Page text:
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Even the Earth wanted 2020 to end quickly: last year, our planet spun faster than normal, scientists say.

As noted in LiveScience, the 28 fastest recorded days on Earth (since 1960) occurred in 2020, with the Earth completing its rotation around its axis milliseconds faster than average.

The Earth is usually an excellent stopwatch, according to TimeandDate.com. On average, the sun rotates once every 86,400 seconds, which is equivalent to 24 hours. This is known as the average sunny day.

“But it’s not perfect,” Graham Jones and Constantine Bikos wrote on TimeandDate.com. “When extremely accurate atomic clocks were developed in the 1960s, they showed that the length of the average solar day can vary in milliseconds (1 millisecond equals 0.001 seconds).”

The Earth’s rotation can change slightly due to the movement of its core, and also, surprisingly, due to weather and ocean patterns.

“Atmospheric changes, especially atmospheric pressure around the world, and wind movements that may be associated with climate signals such as El Niño are strong enough that their effect is seen in the Earth’s rotation signal,” David said. A. Salstein, an atmospheric scientist from Atmospheric and Environmental Research, said in 2003.

2020 was an extreme year for Earth’s temperatures. But was it the hottest thing on the record?

El Niño is a periodic natural warming of the tropical Pacific Ocean, while La Niña, which is observed towards the end of 2020, is a natural cooling of the same part of the Pacific Ocean. According to the NOAA, while El Niño leads to a reduction in the speed of rotation of the earth, La Niña tends to have the opposite effect.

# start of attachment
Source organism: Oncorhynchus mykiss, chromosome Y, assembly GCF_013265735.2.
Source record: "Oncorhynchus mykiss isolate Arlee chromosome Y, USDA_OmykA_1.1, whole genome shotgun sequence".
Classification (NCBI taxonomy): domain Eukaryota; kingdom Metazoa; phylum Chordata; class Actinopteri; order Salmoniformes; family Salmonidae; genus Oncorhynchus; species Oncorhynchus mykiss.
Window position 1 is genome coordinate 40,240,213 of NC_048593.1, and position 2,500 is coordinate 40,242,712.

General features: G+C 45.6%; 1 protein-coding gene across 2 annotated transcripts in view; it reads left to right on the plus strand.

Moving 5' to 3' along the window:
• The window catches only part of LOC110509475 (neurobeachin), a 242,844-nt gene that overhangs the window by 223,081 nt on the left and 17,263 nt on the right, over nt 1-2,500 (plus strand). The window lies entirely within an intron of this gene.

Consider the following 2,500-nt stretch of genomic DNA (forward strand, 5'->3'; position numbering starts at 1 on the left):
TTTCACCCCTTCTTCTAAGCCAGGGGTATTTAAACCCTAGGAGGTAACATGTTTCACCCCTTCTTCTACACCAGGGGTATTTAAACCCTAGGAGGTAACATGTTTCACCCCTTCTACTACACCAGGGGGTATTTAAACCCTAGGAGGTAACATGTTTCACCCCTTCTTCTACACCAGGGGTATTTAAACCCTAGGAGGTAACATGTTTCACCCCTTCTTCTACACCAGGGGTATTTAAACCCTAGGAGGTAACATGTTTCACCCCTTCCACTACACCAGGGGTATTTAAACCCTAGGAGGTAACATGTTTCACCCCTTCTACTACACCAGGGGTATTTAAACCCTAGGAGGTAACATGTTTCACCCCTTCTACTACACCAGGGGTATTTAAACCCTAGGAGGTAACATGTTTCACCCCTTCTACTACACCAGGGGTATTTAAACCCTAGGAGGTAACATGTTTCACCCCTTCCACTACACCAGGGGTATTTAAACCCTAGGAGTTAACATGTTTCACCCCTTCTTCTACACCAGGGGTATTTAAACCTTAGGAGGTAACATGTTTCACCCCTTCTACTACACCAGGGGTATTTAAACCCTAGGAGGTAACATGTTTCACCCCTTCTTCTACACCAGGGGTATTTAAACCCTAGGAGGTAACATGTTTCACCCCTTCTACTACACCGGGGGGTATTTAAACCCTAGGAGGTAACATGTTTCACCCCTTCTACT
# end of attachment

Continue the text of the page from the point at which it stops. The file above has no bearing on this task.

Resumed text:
The recent acceleration of the Earth’s rotation has led scientists to talk for the first time about a negative second jump, LiveScience said. Instead of adding a leap second, which has been done several times before, to compensate for the slowing of the Earth’s rotation, you may need to subtract one.

“It is possible that a negative leap second would be needed if the Earth’s speed increased further, but it is too early to say whether this is likely to happen,” physicist Peter Weberley of the National Physics Laboratory told The Telegraph. Great Britain.

“There are also international discussions about the future of leap seconds, and it is also possible that the need for a negative leap second will push the decision to end the leap seconds forever,” he said.

Due to the volatile speed of the Earth, scientists in the 1950s created an atomic clock to keep accurate records of time. However, as the Earth’s rotation could vary, the atomic clock continued steadily forward and the two time indicators diverged.

To correct this discrepancy, scientists have created UTC (Coordinated Universal Time) to help bridge the gap between Earth time and the atomic clock. However, the atomic clock continued to race forward, so at least once every 10 years, scientists added an extra jump second to UTC to keep them closer together. This is especially important for things like GPS navigation.

“In everyday life, this extra second is practically irrelevant,” said Wolfgang Dick, a spokesman for the International Earth Rotation and Reference Systems, the organization that maintains global time, for the United States TODAY in 2016. “However, in every area where it just takes time (astronomy, navigation, spaceflight, but also computer networks for stock markets or energy supplies, and more) this second is of great importance, “Dick said.

The last second jump was added in 2016.

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